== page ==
Public intellectuals operate within the same parameters, according to Ugresic; Bernard-Henri Lévy’s statements are an aside to his white shirt, to his navel. Yet she shows compassion and understanding for the intellectual who serves poshlost. Reading her work, one cannot help but conclude that it is precisely inside the free spirit, i.e. the intellectual, that the spirit of the valet lives on. Serving is what he loves most. No matter whether the intellectual serves the kingdom of poshlost or a revanchist and neo-fascistic regime in Croatia, he is prepared to do a great deal in return for a few privileges. Embracing two swans at the same time would be all in a day’s work for him.
At the root of all cravenness, Ugresic suggests, is the deepest of human fears: the fear of being expelled. It is this fear which she says serves as the foundation for fascism, and it is this fear which makes her skeptical about the defeat of totalitarianism, because the human fear of expulsion is unsinkable.
Ugresic herself was cast out of the fold twenty years ago, on October 23, 1992, when Die Zeit published her essay “Saubere Kroatische Luft” (“Pure Croatian Air”). It was an essay, she has written, which in her opinion was about as devastating as a firecracker five minutes before the fireworks begin, but it exploded in her face. She and four other Croatian authors were accused of sedition and witchcraft. Ugresic was said to be a feminist who was raping the Croatian fatherland. (A feminist who commits rape — that appeals to some men.) In the title piece from “The Culture of Lies,” she writes:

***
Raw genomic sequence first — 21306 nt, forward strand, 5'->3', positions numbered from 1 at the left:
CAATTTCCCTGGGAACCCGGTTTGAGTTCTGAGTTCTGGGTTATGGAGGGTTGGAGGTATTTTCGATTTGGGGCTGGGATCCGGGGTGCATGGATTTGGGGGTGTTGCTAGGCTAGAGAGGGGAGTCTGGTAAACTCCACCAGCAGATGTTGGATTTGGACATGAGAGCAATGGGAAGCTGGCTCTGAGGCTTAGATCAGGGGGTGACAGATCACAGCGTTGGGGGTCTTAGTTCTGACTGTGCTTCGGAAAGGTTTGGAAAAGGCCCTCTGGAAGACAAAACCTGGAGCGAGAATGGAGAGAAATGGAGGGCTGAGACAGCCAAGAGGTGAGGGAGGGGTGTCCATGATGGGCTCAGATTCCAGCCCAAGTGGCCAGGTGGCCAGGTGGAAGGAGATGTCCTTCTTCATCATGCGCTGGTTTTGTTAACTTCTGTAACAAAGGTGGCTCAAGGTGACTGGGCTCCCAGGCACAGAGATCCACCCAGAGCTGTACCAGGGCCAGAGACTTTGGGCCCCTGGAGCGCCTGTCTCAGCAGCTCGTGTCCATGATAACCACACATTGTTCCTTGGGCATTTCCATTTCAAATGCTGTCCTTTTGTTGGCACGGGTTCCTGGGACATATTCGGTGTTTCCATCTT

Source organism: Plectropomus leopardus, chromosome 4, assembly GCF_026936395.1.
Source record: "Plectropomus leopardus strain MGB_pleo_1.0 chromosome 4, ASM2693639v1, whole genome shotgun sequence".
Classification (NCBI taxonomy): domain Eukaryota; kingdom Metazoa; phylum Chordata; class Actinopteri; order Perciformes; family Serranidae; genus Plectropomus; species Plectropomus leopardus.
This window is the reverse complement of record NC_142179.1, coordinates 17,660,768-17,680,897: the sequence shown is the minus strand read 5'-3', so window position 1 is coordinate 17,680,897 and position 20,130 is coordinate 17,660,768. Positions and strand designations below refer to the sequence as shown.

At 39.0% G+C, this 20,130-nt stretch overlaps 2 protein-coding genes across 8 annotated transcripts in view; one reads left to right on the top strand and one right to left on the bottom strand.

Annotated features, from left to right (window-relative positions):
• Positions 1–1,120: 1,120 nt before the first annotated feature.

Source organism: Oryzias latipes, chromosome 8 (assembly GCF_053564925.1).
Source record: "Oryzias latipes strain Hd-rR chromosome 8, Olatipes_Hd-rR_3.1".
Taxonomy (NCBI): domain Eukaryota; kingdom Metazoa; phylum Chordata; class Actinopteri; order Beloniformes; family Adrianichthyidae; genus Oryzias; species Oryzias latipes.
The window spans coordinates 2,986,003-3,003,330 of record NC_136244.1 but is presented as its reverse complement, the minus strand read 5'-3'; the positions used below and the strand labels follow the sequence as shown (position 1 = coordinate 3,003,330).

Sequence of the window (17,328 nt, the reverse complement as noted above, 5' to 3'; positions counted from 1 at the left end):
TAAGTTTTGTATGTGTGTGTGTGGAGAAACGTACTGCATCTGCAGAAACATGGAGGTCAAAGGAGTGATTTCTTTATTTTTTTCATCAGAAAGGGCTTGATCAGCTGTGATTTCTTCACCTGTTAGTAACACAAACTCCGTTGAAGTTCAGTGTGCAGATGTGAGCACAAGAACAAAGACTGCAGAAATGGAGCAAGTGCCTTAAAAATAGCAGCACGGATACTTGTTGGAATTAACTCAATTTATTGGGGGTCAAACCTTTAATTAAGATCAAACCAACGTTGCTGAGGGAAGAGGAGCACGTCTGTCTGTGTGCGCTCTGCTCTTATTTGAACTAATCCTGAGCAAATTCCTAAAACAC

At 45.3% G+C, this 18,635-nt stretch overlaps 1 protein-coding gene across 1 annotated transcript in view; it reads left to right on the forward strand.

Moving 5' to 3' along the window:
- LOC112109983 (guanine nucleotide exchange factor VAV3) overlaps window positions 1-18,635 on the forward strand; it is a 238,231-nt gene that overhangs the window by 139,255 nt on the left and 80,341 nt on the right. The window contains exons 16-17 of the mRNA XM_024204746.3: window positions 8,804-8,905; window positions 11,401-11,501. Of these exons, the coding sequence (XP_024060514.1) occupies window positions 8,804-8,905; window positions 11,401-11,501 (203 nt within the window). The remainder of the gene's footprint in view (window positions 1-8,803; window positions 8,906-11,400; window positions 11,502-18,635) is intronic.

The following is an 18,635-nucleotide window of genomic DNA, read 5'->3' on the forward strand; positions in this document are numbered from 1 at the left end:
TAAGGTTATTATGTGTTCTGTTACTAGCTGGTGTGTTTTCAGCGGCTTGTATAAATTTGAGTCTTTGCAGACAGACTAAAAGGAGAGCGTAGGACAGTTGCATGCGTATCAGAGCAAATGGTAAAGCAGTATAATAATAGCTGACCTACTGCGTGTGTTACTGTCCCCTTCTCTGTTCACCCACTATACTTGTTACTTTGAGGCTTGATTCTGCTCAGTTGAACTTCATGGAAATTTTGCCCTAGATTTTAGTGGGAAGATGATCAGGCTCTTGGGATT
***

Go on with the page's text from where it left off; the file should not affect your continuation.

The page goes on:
This war is rather like a cake: everyone is trying to get a piece of it; politicians (at home and abroad), criminals and speculators, carpetbaggers and murderers, sadists and masochists, believers and philanthropists (also at home and abroad), historians, philosophers, and journalists.
Anyone who compares a war, particularly one that is still raging, to a cake can count on offending the warmongers, male and female, who, as always, speak and act in the name of public morals. Soldiers, after all, do not die for a piece of cake, but for causes so much more sacred. In that same essay, Ugresic also talks about “the terror of forgetting” and “the terror of memory,” which can create false myths, those building blocks of falsified collective memory on which all nationalism is founded. There will always be “intellectuals” who offer their services in designing those myths, in bringing them to life.
On any number of occasions Ugresic has written about her expulsion, and about the exile that followed on its heels. Readers will understand that the painful thing is not so much the exile, although exile is another of Ugresic’s favorite subjects, but the expulsion itself. And it also becomes clear that the word “courageous” – a much-abused word which, I fear, must be relegated to the kingdom of poshlost – cannot be applied in her case. Ugresic, after all, had no idea of the consequences of publishing her essay in Die Zeit; she was absolutely not intending to perform a heroic deed. In a more recent essay, from 2010’s Karaoke Culture, we see that Ugresic still regards being expelled for speaking the truth as a humiliation, an open wound, not something of which she is proud. Pride is something people tend to feel concerning the wounds of others, not their own.